Pets allowed
Not Allowed
Elevation Gain
4,290.00 ft (1,307.59 m)
Trail type
22.20 mi (35.73 km)
Please respect the outdoors by practicing Leave No Trace. Learn more about how to apply the principles of Leave No Trace on your next outdoor adventure here.

The New and Old Army Loop is a route in the southern region of the High Sierra. It is a great suggestion for a quick backpacking trip, ambitious day hike, or trail run. The route links the Cottonwood Lakes area to Soldier Lakes on the west side of the crest by utilizing both New Army Pass and Old Army Pass. 

Note that Old Army Pass, being a north-facing pass, will hold snow and ice later into the season than south-facing passes. In fact, New Army Pass was constructed as a means of creating an alternate to the often-impassable Old Army Pass. Please research current conditions when planning this route, and use appropriate gear. Also note that some portions of trail around Soldier Lakes are not maintained.

This loop begins at Cottonwood Lakes Trailhead in the Horseshoe Meadows area. There are three campgrounds in this vicinity, as well as day use and overnight parking. It is a popular destination with a number of accessible trails. Wilderness permits are required for backcountry camping, which can be found at 

Following the Cottonwood Lakes Trail, and assuming a clockwise route, take South Fork of Cottonwood Creek Trail to get to the Cottonwood Lakes region. There are a number of pristine lakes in this area, many with excellent camping opportunities. After a brief jaunt on Cirque Lake Trail, the route turns west onto New Army Pass Trail just east of Cottonwood Lake #1. The trail here passes Long Lake and High Lake before a steep ascent to New Army Pass (12,280ft.). Descend the west side of the crest to link up with Upper Rock Creek Trail heading north, and stay east to veer onto Soldier Lake Trail. There are some fine camping spots at Soldier Lake, and there are usually far fewer people here than around Cottonwood Lakes. Though the trail is not maintained in this area, the route is relatively easy to find. Climb east from Soldier Lake to Upper Soldier Lake, and continue climbing back up to the crest. The Soldier Lake Trail meets the Mt. Langley Trail at the crest, where some folks may enjoy a side trip to climb the southernmost Sierra 14er. Our route will continue south along the crest toward Old Army Pass. It must be reiterated that this pass is dangerous when snow and ice are present. If there are hazardous conditions, continue south to New Army Pass. If the pass is deemed passable, enjoy the steep descent toward Cottonwood Lake #4. Join the Cottonwood Lakes Trail and follow this back to the trailhead.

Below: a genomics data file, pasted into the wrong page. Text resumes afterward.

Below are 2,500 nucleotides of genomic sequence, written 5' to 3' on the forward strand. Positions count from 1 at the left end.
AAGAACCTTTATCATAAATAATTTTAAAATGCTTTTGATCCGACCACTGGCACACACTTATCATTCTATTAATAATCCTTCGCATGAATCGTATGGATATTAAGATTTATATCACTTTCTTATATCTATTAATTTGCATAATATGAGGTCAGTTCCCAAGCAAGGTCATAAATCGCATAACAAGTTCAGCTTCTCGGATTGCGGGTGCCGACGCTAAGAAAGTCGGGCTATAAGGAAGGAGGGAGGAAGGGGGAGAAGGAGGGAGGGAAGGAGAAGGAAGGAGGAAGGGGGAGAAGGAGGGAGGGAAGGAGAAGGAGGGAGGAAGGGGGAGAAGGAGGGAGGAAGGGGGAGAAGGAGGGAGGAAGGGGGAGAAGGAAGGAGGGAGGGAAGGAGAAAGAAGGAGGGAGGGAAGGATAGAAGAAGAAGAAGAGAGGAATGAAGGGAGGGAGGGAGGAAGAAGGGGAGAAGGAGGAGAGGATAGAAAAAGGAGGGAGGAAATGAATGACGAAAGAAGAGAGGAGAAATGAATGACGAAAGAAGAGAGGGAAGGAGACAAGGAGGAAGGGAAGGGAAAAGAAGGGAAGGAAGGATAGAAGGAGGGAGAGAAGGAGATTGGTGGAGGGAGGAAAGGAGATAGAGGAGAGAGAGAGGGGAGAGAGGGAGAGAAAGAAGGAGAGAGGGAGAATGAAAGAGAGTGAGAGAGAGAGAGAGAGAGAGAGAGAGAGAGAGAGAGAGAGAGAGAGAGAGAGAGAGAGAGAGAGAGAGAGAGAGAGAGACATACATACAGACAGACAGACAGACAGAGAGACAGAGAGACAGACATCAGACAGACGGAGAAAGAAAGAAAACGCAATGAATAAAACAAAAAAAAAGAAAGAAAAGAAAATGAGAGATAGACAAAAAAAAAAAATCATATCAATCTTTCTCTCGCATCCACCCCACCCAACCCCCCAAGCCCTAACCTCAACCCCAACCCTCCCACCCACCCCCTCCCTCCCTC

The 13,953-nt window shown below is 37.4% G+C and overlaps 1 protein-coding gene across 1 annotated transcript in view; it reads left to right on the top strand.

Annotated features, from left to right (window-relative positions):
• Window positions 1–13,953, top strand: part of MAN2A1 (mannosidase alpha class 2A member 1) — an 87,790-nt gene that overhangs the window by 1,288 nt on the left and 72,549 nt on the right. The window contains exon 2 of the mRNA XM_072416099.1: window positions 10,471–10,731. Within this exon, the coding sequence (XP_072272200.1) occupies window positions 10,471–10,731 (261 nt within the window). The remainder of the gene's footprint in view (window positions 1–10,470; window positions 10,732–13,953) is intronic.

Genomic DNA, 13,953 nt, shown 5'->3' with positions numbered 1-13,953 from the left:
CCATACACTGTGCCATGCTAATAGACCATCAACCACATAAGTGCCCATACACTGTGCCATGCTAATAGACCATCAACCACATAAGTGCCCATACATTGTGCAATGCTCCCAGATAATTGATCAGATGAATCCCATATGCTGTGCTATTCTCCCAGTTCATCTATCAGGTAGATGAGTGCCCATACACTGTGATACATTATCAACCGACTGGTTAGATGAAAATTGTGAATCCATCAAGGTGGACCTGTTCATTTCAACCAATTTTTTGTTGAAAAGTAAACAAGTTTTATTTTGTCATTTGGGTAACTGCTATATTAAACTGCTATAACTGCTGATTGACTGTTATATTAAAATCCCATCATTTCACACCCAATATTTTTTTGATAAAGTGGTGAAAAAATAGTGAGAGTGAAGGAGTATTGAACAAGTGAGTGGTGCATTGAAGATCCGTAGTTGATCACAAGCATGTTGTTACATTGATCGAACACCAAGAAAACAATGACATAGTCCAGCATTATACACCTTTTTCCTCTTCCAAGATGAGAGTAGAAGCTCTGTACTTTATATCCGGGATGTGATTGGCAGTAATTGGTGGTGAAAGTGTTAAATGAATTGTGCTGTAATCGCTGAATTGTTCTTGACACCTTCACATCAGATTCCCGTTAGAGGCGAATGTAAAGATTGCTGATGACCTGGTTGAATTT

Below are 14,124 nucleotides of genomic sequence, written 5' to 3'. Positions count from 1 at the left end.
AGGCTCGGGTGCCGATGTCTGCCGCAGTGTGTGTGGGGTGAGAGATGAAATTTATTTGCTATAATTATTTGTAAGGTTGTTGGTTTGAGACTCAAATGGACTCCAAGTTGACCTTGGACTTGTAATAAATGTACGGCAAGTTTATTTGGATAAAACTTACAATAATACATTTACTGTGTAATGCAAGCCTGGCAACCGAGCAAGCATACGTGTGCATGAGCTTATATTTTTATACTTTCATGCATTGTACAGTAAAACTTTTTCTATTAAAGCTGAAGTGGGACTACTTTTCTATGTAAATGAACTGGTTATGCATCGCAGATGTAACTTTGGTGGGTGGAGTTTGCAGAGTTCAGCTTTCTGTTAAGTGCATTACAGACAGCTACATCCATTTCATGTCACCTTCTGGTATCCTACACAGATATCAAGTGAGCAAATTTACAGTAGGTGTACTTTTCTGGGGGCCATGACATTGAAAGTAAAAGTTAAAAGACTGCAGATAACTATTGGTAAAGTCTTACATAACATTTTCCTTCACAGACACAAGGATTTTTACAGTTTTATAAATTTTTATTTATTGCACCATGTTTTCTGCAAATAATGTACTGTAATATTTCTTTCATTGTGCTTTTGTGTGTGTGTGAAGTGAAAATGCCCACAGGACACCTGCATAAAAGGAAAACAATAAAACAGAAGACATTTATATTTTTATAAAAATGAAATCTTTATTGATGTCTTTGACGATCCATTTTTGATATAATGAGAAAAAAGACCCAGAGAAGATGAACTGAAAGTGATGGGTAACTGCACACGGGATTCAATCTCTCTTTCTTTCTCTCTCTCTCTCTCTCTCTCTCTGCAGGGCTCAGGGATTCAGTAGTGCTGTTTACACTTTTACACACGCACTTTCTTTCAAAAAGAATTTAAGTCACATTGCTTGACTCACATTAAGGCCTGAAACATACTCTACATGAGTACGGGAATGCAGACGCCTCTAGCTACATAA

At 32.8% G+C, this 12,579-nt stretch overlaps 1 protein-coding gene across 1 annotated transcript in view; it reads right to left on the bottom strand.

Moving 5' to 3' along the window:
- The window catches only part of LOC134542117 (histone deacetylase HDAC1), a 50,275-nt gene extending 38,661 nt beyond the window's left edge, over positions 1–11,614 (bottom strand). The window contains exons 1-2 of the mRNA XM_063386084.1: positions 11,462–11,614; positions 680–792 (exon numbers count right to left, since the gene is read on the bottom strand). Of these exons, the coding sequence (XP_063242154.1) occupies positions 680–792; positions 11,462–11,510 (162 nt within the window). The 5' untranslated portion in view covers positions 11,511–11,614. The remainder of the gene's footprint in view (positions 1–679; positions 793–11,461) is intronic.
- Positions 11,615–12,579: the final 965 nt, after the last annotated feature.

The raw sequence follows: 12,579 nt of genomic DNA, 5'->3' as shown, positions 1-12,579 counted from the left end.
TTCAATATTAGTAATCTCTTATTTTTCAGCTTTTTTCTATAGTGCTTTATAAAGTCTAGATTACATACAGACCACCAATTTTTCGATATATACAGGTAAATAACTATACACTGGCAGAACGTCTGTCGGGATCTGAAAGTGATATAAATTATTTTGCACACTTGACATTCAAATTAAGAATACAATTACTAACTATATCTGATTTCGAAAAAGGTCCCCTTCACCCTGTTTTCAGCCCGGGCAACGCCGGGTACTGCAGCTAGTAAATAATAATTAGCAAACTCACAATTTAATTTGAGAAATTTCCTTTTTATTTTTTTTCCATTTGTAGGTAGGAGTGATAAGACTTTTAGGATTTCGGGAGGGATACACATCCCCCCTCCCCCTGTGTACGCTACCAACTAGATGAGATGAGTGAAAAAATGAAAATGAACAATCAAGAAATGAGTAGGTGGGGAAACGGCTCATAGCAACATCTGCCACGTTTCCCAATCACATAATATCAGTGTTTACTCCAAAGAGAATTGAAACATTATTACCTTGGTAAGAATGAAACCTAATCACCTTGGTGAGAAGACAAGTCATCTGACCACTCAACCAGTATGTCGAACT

Logistics + Planning

Preferable season(s)




Parking Pass


Open Year-round


Open from

November 20 to May 20




Scenic. Mountain lakes. Bears.


Popular destination.

Trailhead Elevation

10,067.00 ft (3,068.42 m)

Highest point

12,437.00 ft (3,790.80 m)


Near lake or river
Backcountry camping
Big vistas
Bird watching

Typically multi-day


Permit required


Permit self-issue on site



Nearby Lodging + Camping

Eastern Sierra + White Mountains Area, California
Eastern Sierra + White Mountains Area, California


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